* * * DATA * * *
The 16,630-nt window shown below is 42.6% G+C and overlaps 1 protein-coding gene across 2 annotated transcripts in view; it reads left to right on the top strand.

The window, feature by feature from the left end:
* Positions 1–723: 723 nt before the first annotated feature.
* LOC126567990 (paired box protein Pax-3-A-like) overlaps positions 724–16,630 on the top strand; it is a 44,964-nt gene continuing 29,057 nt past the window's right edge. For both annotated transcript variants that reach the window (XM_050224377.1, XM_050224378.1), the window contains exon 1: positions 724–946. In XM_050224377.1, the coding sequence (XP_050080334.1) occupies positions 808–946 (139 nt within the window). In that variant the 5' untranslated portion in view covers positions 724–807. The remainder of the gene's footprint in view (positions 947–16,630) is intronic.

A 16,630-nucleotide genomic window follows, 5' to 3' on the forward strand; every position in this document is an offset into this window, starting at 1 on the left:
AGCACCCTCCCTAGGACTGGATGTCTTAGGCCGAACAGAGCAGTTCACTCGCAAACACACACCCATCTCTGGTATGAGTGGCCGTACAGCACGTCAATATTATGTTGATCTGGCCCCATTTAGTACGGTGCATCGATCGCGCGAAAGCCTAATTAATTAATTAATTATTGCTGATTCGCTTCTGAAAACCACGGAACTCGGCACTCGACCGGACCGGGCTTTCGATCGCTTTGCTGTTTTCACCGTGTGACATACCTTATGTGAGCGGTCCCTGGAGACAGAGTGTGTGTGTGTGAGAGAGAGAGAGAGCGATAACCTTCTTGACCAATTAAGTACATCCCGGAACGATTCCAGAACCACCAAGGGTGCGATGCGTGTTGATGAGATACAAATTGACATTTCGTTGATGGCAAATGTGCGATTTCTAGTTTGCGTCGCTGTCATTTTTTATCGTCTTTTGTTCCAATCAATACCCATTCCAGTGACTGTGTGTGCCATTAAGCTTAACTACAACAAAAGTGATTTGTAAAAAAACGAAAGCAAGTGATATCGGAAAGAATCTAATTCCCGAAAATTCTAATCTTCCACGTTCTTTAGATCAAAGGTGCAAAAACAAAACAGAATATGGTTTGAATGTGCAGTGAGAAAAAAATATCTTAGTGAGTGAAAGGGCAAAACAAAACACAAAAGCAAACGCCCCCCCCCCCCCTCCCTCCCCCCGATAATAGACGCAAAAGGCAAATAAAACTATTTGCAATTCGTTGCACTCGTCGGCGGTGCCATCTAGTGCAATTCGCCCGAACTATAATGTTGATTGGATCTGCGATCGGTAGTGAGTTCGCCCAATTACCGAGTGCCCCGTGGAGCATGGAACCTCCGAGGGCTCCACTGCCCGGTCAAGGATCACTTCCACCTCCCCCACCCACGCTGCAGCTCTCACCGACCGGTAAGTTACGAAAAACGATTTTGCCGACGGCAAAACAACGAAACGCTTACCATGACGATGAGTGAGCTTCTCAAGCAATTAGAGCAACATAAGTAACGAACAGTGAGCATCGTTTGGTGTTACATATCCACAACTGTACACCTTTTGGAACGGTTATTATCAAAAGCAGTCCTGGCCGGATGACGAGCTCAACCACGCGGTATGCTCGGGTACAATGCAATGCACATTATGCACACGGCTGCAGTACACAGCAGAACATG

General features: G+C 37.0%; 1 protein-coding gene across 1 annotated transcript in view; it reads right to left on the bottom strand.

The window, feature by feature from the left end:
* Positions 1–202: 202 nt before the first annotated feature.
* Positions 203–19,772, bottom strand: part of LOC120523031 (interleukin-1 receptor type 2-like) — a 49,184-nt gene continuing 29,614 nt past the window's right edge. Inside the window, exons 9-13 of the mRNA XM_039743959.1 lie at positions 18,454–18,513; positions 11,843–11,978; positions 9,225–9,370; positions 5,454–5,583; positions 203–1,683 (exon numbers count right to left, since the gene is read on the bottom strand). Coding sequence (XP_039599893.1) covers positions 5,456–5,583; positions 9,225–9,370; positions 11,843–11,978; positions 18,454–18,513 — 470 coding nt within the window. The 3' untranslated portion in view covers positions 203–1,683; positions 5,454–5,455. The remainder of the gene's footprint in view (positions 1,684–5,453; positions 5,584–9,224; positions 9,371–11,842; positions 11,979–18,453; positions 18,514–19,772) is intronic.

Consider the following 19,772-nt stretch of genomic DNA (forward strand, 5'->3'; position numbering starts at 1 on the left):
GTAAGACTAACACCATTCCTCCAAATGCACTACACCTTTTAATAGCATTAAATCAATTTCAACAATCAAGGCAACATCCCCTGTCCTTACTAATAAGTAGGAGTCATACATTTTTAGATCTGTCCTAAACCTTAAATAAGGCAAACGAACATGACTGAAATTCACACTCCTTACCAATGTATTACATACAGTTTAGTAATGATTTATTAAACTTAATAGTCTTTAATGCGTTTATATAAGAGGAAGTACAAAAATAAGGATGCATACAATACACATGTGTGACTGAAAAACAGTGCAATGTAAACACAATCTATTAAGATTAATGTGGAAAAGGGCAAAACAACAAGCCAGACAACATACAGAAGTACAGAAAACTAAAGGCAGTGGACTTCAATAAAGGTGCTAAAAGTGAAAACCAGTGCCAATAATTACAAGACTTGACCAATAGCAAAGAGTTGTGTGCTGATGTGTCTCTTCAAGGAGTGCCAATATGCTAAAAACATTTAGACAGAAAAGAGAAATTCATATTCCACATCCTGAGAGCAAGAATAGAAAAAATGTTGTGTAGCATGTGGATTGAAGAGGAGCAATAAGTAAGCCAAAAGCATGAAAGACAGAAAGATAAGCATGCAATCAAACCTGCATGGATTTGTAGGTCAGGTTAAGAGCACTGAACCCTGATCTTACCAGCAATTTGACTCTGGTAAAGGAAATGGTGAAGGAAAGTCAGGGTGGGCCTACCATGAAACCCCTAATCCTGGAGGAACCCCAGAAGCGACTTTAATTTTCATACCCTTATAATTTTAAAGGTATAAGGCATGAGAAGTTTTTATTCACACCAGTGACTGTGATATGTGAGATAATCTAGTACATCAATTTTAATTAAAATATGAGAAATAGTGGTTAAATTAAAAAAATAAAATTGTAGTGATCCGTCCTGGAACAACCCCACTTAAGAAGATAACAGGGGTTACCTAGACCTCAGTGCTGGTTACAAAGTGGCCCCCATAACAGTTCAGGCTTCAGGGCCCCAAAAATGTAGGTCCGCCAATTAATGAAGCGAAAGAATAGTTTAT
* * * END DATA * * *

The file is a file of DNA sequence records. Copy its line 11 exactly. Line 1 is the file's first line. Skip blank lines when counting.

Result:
Consider the following 19,772-nt stretch of genomic DNA (forward strand, 5'->3'; position numbering starts at 1 on the left):